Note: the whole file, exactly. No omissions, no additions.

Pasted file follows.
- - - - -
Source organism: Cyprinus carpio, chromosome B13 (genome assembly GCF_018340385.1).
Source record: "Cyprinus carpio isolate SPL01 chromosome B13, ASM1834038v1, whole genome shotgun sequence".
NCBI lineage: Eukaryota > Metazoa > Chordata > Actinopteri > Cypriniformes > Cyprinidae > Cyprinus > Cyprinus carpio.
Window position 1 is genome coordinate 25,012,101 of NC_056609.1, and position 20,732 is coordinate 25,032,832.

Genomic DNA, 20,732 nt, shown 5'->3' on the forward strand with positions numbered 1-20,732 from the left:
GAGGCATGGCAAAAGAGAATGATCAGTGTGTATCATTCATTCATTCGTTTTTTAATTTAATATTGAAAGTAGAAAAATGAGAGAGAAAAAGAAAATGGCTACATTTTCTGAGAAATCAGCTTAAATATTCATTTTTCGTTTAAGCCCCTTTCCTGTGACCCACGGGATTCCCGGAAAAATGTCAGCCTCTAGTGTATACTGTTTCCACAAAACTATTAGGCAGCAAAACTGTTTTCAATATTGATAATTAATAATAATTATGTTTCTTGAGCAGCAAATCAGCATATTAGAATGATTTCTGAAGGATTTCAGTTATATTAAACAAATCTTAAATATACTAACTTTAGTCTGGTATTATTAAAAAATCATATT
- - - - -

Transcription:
Source organism: Cyprinus carpio, chromosome B13 (genome assembly GCF_018340385.1).
Source record: "Cyprinus carpio isolate SPL01 chromosome B13, ASM1834038v1, whole genome shotgun sequence".
NCBI lineage: Eukaryota > Metazoa > Chordata > Actinopteri > Cypriniformes > Cyprinidae > Cyprinus > Cyprinus carpio.
Window position 1 is genome coordinate 25,012,101 of NC_056609.1, and position 20,732 is coordinate 25,032,832.

Genomic DNA, 20,732 nt, shown 5'->3' on the forward strand with positions numbered 1-20,732 from the left:
GAGGCATGGCAAAAGAGAATGATCAGTGTGTATCATTCATTCATTCGTTTTTTAATTTAATATTGAAAGTAGAAAAATGAGAGAGAAAAAGAAAATGGCTACATTTTCTGAGAAATCAGCTTAAATATTCATTTTTCGTTTAAGCCCCTTTCCTGTGACCCACGGGATTCCCGGAAAAATGTCAGCCTCTAGTGTATACTGTTTCCACAAAACTATTAGGCAGCAAAACTGTTTTCAATATTGATAATTAATAATAATTATGTTTCTTGAGCAGCAAATCAGCATATTAGAATGATTTCTGAAGGATTTCAGTTATATTAAACAAATCTTAAATATACTAACTTTAGTCTGGTATTATTAAAAAATCATATT